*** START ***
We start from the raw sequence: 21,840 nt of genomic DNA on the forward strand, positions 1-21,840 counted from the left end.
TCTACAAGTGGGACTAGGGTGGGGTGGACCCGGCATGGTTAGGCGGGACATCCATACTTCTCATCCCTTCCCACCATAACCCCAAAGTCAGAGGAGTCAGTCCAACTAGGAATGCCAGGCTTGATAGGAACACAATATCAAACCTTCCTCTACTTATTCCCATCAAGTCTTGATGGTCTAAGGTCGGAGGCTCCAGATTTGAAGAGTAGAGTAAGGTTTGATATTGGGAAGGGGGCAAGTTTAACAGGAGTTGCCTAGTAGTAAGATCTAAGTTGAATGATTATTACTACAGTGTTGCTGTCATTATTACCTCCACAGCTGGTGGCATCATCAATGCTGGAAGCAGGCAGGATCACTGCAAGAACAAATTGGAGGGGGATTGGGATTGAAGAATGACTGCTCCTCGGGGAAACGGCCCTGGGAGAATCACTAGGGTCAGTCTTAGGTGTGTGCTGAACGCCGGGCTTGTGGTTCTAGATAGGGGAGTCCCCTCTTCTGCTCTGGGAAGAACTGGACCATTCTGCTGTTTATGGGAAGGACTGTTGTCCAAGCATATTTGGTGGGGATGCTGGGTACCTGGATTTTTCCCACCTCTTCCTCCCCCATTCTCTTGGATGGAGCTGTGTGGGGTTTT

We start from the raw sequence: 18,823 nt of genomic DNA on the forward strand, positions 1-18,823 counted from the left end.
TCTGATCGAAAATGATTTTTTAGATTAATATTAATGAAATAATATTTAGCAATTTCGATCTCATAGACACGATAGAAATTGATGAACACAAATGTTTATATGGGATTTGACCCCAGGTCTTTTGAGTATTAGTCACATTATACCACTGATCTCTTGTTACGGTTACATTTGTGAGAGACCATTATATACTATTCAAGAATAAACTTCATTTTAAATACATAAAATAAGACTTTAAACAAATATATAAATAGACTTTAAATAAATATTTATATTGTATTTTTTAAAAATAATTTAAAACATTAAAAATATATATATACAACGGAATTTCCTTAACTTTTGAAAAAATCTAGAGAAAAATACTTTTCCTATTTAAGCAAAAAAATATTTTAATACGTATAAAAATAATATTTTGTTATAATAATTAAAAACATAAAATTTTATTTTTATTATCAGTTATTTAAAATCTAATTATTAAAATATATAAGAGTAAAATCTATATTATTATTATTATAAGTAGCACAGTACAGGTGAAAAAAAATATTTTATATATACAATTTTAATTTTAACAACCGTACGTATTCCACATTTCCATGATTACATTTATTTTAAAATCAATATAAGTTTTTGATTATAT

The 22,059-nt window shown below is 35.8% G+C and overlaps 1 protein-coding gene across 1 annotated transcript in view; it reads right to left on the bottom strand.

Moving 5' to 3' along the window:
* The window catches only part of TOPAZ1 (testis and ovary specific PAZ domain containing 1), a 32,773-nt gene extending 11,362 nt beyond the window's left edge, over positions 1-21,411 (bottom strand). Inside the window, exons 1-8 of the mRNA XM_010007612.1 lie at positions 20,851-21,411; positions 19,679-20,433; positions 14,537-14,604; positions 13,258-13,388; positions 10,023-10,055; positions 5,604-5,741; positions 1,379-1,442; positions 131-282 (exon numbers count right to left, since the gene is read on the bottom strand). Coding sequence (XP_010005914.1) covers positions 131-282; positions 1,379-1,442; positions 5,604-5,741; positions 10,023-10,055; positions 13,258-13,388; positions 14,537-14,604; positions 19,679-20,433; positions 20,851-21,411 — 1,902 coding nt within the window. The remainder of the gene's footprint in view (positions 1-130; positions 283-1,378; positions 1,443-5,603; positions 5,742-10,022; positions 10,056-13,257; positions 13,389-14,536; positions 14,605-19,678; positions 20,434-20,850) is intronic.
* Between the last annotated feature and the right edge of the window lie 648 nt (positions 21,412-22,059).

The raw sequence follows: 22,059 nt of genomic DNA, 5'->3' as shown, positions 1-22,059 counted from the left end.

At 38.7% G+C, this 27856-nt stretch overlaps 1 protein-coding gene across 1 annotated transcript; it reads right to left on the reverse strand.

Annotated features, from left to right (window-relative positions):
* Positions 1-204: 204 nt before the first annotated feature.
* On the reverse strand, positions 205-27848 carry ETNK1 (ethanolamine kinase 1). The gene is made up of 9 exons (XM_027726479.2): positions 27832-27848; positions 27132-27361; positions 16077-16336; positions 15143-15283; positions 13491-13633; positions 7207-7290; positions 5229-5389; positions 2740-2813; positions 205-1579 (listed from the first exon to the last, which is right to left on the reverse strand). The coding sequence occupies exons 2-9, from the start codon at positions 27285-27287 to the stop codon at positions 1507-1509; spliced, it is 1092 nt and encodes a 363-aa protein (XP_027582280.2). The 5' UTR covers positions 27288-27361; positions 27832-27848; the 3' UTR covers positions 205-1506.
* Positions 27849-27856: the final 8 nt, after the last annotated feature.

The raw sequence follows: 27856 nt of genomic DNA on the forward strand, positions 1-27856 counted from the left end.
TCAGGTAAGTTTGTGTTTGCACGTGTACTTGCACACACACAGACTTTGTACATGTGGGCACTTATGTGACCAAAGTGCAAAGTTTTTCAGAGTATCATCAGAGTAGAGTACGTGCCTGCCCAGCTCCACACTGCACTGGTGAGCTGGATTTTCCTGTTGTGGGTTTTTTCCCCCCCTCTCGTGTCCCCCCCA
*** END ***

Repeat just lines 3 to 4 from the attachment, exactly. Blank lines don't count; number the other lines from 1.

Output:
We start from the raw sequence: 18,823 nt of genomic DNA on the forward strand, positions 1-18,823 counted from the left end.
TCTGATCGAAAATGATTTTTTAGATTAATATTAATGAAATAATATTTAGCAATTTCGATCTCATAGACACGATAGAAATTGATGAACACAAATGTTTATATGGGATTTGACCCCAGGTCTTTTGAGTATTAGTCACATTATACCACTGATCTCTTGTTACGGTTACATTTGTGAGAGACCATTATATACTATTCAAGAATAAACTTCATTTTAAATACATAAAATAAGACTTTAAACAAATATATAAATAGACTTTAAATAAATATTTATATTGTATTTTTTAAAAATAATTTAAAACATTAAAAATATATATATACAACGGAATTTCCTTAACTTTTGAAAAAATCTAGAGAAAAATACTTTTCCTATTTAAGCAAAAAAATATTTTAATACGTATAAAAATAATATTTTGTTATAATAATTAAAAACATAAAATTTTATTTTTATTATCAGTTATTTAAAATCTAATTATTAAAATATATAAGAGTAAAATCTATATTATTATTATTATAAGTAGCACAGTACAGGTGAAAAAAAATATTTTATATATACAATTTTAATTTTAACAACCGTACGTATTCCACATTTCCATGATTACATTTATTTTAAAATCAATATAAGTTTTTGATTATAT